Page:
The networking industry didn’t stay still after 2002, it has evolved to levels that devices can’t manage to keep up (how many of you have 3×3 MU-MIMO tech compatible devices?) and this also meant that other manufacturers have perfected their own products and managed to dethrone the Linksys routers. Netgear, ASUS, TP-Link and D-Link, all offer great performing routers, with the latest technology implemented and at a good price. But Linksys did not go into obscurity, it always kept up and managed to be a relevant opponent in a (now) more fierce competition.
Since Linksys routers seem to be divided into three series, the WRT, the EA and the E-line, we chose two of the most popular AC1900 routers, the EA6900 and the WRT1900ACS, both AC1900 routers, capable of delivering a great performance. Let’s see which is the better one.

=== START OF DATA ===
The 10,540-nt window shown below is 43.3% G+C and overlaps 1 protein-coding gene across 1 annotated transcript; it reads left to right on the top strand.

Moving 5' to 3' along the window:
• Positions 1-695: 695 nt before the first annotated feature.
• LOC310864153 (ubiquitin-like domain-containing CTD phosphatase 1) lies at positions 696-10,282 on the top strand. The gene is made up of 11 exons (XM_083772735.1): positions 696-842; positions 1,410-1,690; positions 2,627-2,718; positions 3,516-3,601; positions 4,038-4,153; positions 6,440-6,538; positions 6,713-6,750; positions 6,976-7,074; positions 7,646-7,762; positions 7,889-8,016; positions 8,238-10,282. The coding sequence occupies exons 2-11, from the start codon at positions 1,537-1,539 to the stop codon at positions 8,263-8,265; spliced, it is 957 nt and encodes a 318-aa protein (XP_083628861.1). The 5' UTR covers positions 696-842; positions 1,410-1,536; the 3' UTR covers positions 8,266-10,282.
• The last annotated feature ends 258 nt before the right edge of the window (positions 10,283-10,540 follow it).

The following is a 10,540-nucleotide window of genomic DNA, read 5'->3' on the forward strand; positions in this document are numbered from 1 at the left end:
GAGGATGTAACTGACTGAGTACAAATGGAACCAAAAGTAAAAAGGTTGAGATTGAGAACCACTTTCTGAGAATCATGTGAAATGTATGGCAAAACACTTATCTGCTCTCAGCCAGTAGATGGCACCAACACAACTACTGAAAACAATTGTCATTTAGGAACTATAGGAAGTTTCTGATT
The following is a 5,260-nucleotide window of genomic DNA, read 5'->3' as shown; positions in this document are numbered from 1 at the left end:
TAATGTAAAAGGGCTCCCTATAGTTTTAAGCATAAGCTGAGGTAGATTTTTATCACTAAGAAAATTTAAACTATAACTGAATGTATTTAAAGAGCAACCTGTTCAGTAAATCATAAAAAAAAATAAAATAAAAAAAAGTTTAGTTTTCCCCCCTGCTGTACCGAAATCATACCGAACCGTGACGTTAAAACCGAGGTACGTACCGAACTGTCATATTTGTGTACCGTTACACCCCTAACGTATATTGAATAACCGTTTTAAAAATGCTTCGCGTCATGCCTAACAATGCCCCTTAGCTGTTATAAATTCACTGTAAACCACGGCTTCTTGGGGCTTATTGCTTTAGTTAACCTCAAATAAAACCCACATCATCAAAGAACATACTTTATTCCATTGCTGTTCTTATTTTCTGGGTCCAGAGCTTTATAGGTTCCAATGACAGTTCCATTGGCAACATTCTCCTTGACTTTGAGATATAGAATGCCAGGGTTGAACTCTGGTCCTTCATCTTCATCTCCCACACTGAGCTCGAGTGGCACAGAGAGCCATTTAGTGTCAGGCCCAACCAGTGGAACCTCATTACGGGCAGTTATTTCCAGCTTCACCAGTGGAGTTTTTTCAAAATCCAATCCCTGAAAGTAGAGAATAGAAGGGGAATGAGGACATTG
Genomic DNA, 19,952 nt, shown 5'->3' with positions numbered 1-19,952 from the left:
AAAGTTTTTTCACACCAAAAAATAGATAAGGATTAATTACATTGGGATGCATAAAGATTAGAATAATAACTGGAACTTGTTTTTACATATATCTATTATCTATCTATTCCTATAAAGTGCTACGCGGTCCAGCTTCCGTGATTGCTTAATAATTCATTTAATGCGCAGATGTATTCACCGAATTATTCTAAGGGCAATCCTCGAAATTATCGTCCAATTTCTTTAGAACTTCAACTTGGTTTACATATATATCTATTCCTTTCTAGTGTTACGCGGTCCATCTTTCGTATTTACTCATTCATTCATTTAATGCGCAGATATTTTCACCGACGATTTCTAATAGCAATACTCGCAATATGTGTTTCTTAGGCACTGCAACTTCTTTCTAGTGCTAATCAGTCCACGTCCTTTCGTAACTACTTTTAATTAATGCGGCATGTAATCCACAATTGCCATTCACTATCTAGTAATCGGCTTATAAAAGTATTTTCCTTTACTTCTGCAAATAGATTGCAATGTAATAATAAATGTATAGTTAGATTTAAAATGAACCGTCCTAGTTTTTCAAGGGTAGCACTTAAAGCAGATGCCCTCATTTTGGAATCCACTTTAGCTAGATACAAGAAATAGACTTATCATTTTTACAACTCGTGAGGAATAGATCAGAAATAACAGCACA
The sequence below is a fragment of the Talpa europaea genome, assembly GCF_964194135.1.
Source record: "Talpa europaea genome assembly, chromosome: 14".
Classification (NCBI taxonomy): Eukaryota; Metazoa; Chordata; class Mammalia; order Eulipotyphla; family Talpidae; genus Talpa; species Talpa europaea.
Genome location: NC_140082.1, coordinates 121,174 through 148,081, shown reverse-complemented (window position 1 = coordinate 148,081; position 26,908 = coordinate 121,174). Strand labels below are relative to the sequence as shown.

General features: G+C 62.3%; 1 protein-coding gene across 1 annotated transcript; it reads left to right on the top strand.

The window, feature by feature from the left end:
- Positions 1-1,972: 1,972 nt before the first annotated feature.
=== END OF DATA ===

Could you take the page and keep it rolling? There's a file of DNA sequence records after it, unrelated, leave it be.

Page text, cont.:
The Linksys EA6900 follows the same pattern of its predecessors (especially the EA6700), featuring a discreet design, without the usual sharp angles, instead it went for softer curves and rounded corners. While some routers have opted for a glossy finish, Linksys EA6900 has a matte finish that won’t retain fingerprints, but also, won’t have the same sense of style as the glossy routers. At the centre, the EA6900 has a cut-out where there’s a curved silver metallic piece on which is written the name and the model of the router.
While we applaud the non-intrusive nature of the EA6900, as it will sit quietly in a corner of your room, the Linksys WRT1900ACS is the exact opposite. Its design basically screams ‘look at me!’. So, you get a blue and black case, a design inspired by the famous WRT54G, having a beetle-like appearance, with sharp, angular lines and four thick rubber feet (which are very sturdy). As said before, you won’t be able to hide it anywhere in your room, it demands the attention it deserves.